Focke-Wulf Flitzer

Fw Project VII Flitzer
Wartime model of the Project VII design
Role Fighter
Manufacturer Focke-Wulf
Status Unfinished project
Number built One mock-up built and a few prototype sub-assemblies completed[1]

The Focke-Wulf Project VII Flitzer ("streaker" or "dasher", sometimes incorrectly translated as "madcap") was a jet fighter under development in Germany at the end of World War II.


The design began as Focke-Wulf Project VI which had a central fuselage and two booms carrying the rear control surfaces having great similarity with the contemporary de Havilland Vampire.[2]

Project V had the air inlets still positioned on either side of the nose, just below the cockpit.[3]

The estimated horizontal speed was not satisfactory and in the next development, Project VII, the jet intakes were situated in the wing roots. Further improvements over Project VI were a narrower fuselage and a changed pilot's canopy. In order to improve the rate of climb, a Walter HWK 109-509 hypergolic liquid-propellant rocket was built-in to give supplementary thrust. A complete mock-up was built and all construction and assembly plans were finished, but the aircraft was not accepted by the Reich Air Ministry (Reichsluftfahrtministerium, RLM).[4]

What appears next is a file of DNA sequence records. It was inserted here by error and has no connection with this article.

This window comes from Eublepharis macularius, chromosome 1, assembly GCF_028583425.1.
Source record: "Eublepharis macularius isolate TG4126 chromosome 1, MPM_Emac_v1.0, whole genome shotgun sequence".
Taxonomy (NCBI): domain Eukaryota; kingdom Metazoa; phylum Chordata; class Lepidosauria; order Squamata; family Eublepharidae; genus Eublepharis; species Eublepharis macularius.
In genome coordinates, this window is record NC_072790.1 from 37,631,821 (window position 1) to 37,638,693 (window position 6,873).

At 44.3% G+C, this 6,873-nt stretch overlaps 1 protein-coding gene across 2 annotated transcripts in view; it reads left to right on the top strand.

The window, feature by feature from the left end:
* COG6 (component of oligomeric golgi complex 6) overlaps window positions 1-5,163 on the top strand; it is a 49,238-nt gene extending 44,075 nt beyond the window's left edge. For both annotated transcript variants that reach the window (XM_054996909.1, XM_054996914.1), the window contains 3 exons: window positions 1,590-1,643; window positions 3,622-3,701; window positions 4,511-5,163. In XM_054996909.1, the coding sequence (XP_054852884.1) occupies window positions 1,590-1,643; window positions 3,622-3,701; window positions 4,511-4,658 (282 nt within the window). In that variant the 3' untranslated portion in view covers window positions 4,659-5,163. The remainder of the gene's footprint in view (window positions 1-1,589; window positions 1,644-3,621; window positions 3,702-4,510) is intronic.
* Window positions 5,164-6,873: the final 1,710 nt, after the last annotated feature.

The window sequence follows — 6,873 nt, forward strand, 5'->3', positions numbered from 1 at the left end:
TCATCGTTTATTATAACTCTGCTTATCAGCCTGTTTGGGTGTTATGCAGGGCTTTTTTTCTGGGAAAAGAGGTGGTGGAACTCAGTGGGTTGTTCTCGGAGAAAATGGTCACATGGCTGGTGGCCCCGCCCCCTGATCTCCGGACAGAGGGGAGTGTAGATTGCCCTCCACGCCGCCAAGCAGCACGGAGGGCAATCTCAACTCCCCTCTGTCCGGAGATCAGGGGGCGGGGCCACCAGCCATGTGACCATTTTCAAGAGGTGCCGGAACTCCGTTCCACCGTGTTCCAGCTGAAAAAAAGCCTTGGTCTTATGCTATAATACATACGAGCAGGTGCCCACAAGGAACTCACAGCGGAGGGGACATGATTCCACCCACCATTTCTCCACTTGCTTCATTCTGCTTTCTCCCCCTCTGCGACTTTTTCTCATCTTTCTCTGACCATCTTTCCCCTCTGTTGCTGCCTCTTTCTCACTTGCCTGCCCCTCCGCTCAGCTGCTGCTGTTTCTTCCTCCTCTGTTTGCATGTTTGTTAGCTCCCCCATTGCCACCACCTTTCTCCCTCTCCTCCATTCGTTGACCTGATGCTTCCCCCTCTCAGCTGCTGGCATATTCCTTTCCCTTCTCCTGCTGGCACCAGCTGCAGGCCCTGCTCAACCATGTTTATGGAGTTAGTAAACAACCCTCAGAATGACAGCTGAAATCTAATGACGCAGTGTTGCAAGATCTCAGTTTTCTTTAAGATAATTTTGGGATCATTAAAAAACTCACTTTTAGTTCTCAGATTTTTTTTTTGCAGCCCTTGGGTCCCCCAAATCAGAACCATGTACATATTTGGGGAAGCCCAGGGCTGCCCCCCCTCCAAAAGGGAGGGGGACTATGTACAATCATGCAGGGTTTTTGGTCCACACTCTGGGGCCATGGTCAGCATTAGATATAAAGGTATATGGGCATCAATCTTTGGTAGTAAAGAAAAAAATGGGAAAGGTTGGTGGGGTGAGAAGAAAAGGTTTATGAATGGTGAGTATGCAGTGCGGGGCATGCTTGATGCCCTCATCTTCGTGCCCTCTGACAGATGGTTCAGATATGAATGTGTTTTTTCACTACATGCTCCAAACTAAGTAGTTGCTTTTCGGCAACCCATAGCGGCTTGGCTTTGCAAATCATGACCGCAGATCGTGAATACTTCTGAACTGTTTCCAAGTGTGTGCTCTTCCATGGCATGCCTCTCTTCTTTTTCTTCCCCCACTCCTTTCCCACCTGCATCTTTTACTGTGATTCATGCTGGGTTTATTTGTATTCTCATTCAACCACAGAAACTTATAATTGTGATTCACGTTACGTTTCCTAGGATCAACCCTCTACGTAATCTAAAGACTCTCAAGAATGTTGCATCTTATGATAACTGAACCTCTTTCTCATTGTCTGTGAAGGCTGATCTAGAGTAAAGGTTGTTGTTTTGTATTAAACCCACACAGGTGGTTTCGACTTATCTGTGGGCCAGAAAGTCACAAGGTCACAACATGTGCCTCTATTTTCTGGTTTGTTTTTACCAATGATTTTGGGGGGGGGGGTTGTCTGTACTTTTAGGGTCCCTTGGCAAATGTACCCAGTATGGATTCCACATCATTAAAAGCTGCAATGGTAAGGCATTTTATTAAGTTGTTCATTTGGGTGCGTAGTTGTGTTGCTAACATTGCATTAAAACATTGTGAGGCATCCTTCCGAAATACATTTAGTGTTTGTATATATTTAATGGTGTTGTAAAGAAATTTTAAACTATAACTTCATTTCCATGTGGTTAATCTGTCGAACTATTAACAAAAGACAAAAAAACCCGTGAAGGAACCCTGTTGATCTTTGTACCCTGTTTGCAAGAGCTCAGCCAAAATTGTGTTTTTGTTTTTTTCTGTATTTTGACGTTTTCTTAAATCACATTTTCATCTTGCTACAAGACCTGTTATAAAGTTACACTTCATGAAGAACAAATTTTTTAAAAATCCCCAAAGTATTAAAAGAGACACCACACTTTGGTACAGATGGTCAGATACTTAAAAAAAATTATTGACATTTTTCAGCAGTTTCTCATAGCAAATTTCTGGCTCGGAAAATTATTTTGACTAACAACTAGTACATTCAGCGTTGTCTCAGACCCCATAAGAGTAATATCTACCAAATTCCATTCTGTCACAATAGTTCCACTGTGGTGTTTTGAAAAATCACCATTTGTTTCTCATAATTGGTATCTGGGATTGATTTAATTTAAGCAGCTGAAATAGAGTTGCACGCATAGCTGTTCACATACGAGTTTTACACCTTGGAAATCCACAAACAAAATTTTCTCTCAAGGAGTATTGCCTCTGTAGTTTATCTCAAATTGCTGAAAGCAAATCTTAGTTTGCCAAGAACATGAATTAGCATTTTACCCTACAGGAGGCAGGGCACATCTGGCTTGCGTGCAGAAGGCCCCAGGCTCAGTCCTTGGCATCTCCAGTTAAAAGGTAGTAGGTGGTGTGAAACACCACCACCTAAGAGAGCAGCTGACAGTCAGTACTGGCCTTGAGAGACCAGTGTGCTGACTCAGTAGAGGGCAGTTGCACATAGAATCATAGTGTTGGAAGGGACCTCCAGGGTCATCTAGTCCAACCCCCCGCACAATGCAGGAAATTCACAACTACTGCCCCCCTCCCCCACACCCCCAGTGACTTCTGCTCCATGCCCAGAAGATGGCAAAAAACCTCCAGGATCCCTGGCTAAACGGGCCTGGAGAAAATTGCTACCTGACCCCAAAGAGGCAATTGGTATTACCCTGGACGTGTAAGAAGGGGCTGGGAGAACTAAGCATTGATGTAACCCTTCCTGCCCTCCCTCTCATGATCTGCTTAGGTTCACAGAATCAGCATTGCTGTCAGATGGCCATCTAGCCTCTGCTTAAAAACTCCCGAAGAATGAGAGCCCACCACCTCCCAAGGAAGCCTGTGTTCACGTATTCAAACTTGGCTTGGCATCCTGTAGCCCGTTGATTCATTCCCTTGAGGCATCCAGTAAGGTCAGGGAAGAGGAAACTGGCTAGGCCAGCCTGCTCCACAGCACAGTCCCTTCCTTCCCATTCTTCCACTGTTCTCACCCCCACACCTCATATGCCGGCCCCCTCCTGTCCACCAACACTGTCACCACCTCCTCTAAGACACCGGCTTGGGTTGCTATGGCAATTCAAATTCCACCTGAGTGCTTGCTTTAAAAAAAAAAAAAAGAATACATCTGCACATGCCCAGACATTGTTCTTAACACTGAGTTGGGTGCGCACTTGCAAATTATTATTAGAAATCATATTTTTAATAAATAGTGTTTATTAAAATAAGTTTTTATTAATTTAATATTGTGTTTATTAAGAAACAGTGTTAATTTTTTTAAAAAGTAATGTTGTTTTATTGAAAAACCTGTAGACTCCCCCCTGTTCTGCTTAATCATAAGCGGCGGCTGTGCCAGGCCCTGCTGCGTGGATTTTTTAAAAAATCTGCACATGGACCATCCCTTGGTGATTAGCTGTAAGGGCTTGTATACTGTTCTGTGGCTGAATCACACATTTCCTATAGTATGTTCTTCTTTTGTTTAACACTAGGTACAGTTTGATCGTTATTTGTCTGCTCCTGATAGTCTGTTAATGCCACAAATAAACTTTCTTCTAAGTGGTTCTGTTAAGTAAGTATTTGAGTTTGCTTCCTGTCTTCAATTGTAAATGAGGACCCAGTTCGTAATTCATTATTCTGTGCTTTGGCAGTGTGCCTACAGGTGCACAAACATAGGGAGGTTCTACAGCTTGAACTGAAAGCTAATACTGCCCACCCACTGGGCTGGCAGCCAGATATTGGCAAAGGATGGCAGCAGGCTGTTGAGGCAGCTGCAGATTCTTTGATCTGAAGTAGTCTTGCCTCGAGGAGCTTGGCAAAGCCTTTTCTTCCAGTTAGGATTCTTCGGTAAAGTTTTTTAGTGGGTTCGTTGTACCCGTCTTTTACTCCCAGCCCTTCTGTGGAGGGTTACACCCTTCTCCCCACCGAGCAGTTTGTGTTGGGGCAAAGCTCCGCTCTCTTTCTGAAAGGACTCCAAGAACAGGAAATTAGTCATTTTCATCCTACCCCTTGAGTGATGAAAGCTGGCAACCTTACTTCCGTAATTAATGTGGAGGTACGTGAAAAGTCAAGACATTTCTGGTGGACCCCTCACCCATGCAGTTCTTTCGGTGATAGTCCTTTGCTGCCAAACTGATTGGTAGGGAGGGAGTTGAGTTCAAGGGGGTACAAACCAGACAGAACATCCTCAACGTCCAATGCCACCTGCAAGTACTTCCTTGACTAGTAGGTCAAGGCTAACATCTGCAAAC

Specifications (design draft of 15 September 1944)

Data from

General characteristics

1 × Walter HWK 109-509 rocket, 16.7 kN (3,750 lbf) thrust



See also

Aircraft of comparable role, configuration and era


  1. Focke-Wulf Project VII Flitzer
  2. Myhra, David (1998). Secret Aircraft Designs of the Third Reich. Atglen: Schiffer. pp. 141–42.
  3. Lens, K.; H. J. Nowarra (1964). Die Deutschen Flugzeuge. Munich: J F Lehmans Verlag.
  4. Nowarra, Heinz (1983). Die deutsche Luftrüstung 1933–1945. Bonn: Bernard and Graefe. pp. Teil 2, p.117.


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